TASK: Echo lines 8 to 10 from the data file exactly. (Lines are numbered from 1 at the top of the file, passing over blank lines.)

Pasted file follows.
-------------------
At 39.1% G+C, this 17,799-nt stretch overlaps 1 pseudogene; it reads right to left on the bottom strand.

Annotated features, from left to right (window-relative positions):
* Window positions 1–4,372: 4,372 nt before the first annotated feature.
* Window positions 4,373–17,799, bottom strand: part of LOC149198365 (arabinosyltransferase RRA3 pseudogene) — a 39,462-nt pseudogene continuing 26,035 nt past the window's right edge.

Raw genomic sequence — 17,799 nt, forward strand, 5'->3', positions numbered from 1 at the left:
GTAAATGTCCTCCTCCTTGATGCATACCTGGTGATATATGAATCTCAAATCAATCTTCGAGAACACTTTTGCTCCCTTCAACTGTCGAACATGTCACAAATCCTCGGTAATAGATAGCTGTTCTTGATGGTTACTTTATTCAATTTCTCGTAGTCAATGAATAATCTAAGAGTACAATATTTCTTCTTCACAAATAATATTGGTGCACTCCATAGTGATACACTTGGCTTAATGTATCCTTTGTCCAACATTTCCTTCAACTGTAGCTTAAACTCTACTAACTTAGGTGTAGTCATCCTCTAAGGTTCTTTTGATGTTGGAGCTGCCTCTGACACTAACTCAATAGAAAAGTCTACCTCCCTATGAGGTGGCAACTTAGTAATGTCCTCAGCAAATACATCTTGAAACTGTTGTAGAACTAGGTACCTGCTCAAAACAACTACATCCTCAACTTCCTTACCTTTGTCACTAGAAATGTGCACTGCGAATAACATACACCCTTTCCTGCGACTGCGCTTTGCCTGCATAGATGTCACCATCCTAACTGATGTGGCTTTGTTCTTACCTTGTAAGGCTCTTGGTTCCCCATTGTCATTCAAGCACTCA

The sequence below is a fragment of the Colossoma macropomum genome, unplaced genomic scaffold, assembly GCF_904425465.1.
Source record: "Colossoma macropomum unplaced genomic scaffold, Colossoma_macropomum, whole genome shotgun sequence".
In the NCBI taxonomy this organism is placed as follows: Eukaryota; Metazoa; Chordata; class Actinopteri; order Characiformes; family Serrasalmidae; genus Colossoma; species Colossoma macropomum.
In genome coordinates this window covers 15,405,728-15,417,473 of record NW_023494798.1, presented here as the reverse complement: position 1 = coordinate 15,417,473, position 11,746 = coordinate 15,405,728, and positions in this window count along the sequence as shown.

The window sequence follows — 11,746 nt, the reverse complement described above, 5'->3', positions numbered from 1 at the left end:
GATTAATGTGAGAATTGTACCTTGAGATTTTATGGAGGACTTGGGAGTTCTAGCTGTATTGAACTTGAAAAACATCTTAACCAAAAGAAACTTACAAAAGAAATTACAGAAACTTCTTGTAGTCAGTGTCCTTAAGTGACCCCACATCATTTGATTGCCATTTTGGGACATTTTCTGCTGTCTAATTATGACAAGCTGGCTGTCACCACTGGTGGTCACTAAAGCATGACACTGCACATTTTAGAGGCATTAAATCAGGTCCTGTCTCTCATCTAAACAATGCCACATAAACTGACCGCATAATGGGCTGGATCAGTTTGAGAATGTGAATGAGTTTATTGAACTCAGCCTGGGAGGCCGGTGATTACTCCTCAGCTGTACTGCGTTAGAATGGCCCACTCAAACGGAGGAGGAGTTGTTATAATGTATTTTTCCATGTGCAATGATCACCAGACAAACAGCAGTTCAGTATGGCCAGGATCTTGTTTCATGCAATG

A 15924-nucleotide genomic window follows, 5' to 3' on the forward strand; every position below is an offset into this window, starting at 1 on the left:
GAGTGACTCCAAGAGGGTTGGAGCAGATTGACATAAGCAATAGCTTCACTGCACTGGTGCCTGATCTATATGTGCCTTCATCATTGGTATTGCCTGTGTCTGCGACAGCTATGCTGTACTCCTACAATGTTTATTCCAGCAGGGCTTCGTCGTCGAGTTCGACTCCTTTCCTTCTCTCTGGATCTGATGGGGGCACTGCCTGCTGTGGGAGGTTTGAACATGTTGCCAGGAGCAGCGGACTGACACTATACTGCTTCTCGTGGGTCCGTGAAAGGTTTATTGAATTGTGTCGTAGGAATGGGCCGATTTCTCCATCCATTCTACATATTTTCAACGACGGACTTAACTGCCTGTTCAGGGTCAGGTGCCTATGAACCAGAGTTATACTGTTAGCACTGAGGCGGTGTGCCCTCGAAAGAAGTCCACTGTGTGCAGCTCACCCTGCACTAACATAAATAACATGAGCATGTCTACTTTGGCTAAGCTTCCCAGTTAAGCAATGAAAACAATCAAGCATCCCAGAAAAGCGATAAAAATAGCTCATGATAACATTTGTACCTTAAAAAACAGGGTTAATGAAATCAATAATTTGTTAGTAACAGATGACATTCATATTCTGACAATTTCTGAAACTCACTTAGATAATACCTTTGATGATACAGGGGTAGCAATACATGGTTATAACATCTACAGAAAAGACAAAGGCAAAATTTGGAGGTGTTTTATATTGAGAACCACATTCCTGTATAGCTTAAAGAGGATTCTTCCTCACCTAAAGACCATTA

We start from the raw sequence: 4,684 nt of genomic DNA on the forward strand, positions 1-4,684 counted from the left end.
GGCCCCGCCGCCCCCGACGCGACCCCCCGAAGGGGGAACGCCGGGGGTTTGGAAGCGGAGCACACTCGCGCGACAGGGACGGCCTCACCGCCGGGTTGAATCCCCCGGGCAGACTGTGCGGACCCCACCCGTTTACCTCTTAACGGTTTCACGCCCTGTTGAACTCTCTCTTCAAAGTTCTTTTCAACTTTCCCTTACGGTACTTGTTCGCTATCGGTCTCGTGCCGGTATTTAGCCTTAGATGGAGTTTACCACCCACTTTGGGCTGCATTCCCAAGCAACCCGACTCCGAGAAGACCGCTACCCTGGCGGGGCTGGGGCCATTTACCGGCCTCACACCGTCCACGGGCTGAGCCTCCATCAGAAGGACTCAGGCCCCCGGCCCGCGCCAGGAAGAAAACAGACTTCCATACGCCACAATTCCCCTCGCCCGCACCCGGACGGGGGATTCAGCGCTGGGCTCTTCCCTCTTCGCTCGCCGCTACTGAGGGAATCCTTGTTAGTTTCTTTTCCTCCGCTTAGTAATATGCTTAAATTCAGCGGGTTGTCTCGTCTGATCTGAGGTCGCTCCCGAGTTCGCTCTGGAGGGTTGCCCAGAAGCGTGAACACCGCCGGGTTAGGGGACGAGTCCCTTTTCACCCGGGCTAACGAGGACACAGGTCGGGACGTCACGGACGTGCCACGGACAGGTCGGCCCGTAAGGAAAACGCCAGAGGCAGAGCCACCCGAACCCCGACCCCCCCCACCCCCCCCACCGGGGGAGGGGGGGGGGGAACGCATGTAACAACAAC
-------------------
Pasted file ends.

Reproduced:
Source record: "Colossoma macropomum unplaced genomic scaffold, Colossoma_macropomum, whole genome shotgun sequence".
In the NCBI taxonomy this organism is placed as follows: Eukaryota; Metazoa; Chordata; class Actinopteri; order Characiformes; family Serrasalmidae; genus Colossoma; species Colossoma macropomum.
In genome coordinates this window covers 15,405,728-15,417,473 of record NW_023494798.1, presented here as the reverse complement: position 1 = coordinate 15,417,473, position 11,746 = coordinate 15,405,728, and positions in this window count along the sequence as shown.